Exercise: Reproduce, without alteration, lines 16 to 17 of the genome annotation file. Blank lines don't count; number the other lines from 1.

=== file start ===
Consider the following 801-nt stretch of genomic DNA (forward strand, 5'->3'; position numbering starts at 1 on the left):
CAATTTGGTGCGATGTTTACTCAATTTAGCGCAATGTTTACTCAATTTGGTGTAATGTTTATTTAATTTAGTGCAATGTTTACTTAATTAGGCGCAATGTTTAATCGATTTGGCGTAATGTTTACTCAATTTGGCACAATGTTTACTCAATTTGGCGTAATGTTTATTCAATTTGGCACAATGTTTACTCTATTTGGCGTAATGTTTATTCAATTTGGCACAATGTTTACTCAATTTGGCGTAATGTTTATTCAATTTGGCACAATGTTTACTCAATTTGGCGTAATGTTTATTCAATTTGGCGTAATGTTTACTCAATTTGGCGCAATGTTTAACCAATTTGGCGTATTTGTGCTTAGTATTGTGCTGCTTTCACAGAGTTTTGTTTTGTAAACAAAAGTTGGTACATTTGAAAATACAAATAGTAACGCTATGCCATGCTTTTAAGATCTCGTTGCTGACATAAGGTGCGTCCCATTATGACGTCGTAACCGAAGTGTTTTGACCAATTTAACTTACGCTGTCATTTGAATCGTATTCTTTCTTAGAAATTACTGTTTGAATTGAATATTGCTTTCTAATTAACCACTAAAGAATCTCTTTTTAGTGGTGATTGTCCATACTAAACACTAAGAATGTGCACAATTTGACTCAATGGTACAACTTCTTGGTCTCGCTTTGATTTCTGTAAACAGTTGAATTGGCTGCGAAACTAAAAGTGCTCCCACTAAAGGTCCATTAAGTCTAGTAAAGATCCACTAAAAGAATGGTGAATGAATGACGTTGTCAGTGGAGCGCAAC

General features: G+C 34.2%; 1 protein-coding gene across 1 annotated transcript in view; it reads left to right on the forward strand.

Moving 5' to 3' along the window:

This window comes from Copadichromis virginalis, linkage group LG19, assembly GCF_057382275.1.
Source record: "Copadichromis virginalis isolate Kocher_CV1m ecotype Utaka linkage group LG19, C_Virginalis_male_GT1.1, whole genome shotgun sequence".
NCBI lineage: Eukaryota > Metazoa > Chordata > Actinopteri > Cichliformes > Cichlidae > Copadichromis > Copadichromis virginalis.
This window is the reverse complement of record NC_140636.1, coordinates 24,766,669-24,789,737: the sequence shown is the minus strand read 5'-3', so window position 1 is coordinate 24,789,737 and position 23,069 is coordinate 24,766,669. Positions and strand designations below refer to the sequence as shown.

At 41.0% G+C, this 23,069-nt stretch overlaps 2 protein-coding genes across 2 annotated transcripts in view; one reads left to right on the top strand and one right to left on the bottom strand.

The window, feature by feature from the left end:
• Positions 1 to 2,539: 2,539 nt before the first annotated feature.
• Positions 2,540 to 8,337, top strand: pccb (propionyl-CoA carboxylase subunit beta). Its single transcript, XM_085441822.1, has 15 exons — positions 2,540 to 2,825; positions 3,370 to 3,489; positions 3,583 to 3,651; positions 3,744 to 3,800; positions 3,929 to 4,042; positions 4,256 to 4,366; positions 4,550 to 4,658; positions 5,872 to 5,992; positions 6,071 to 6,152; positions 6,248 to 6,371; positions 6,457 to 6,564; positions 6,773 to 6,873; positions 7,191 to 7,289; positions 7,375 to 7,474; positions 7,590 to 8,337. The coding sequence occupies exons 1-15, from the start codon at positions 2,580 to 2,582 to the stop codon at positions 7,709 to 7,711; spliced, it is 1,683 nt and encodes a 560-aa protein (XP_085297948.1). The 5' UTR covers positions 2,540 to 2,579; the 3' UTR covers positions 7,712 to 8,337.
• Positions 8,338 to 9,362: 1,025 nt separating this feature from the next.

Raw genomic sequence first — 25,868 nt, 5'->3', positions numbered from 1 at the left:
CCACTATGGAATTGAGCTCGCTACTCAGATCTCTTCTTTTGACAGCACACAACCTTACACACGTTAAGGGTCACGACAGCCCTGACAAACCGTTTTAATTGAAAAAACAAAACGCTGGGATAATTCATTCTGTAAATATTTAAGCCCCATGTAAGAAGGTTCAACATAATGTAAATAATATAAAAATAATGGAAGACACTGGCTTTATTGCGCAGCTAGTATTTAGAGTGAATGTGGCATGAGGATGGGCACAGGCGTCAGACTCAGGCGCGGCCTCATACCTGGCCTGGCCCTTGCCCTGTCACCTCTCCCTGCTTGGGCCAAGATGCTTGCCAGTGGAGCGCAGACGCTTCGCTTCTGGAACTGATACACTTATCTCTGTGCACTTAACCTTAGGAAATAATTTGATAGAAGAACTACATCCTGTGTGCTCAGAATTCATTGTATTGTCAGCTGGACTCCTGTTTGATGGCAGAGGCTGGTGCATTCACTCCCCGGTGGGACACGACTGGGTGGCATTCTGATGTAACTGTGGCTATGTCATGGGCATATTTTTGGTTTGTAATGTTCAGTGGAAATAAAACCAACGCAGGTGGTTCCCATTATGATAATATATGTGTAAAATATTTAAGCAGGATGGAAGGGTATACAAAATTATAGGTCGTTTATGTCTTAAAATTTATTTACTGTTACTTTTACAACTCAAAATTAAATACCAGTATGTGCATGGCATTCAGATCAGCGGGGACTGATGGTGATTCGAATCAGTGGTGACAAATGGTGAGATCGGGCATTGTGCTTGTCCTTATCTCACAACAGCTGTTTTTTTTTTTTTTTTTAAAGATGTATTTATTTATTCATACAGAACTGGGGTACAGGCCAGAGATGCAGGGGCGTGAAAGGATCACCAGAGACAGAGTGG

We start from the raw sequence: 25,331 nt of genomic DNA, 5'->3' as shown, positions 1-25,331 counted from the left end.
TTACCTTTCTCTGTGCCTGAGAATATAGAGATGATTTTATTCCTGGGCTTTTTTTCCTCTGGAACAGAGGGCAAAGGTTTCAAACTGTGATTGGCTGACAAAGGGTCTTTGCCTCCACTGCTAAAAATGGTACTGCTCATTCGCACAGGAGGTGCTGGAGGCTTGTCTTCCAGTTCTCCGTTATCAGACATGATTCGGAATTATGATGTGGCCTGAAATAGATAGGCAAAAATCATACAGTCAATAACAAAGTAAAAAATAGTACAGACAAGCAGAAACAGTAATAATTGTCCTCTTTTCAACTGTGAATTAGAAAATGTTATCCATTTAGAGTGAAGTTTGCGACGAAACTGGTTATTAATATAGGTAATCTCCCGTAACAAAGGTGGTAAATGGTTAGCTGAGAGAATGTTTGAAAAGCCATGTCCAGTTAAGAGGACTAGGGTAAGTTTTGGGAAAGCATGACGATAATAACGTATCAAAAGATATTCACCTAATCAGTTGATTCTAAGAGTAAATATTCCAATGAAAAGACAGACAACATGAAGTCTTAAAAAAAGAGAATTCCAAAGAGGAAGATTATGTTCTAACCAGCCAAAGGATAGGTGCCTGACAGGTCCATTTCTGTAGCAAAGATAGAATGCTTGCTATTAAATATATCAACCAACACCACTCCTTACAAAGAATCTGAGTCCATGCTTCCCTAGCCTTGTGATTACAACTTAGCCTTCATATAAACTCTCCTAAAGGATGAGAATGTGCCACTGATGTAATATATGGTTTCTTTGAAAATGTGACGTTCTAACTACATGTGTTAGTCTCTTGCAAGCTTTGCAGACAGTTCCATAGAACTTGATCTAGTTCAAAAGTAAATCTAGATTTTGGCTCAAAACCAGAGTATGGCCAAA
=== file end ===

We start from the raw sequence: 25,331 nt of genomic DNA, 5'->3' as shown, positions 1-25,331 counted from the left end.
TTACCTTTCTCTGTGCCTGAGAATATAGAGATGATTTTATTCCTGGGCTTTTTTTCCTCTGGAACAGAGGGCAAAGGTTTCAAACTGTGATTGGCTGACAAAGGGTCTTTGCCTCCACTGCTAAAAATGGTACTGCTCATTCGCACAGGAGGTGCTGGAGGCTTGTCTTCCAGTTCTCCGTTATCAGACATGATTCGGAATTATGATGTGGCCTGAAATAGATAGGCAAAAATCATACAGTCAATAACAAAGTAAAAAATAGTACAGACAAGCAGAAACAGTAATAATTGTCCTCTTTTCAACTGTGAATTAGAAAATGTTATCCATTTAGAGTGAAGTTTGCGACGAAACTGGTTATTAATATAGGTAATCTCCCGTAACAAAGGTGGTAAATGGTTAGCTGAGAGAATGTTTGAAAAGCCATGTCCAGTTAAGAGGACTAGGGTAAGTTTTGGGAAAGCATGACGATAATAACGTATCAAAAGATATTCACCTAATCAGTTGATTCTAAGAGTAAATATTCCAATGAAAAGACAGACAACATGAAGTCTTAAAAAAAGAGAATTCCAAAGAGGAAGATTATGTTCTAACCAGCCAAAGGATAGGTGCCTGACAGGTCCATTTCTGTAGCAAAGATAGAATGCTTGCTATTAAATATATCAACCAACACCACTCCTTACAAAGAATCTGAGTCCATGCTTCCCTAGCCTTGTGATTACAACTTAGCCTTCATATAAACTCTCCTAAAGGATGAGAATGTGCCACTGATGTAATATATGGTTTCTTTGAAAATGTGACGTTCTAACTACATGTGTTAGTCTCTTGCAAGCTTTGCAGACAGTTCCATAGAACTTGATCTAGTTCAAAAGTAAATCTAGATTTTGGCTCAAAACCAGAGTATGGCCAAA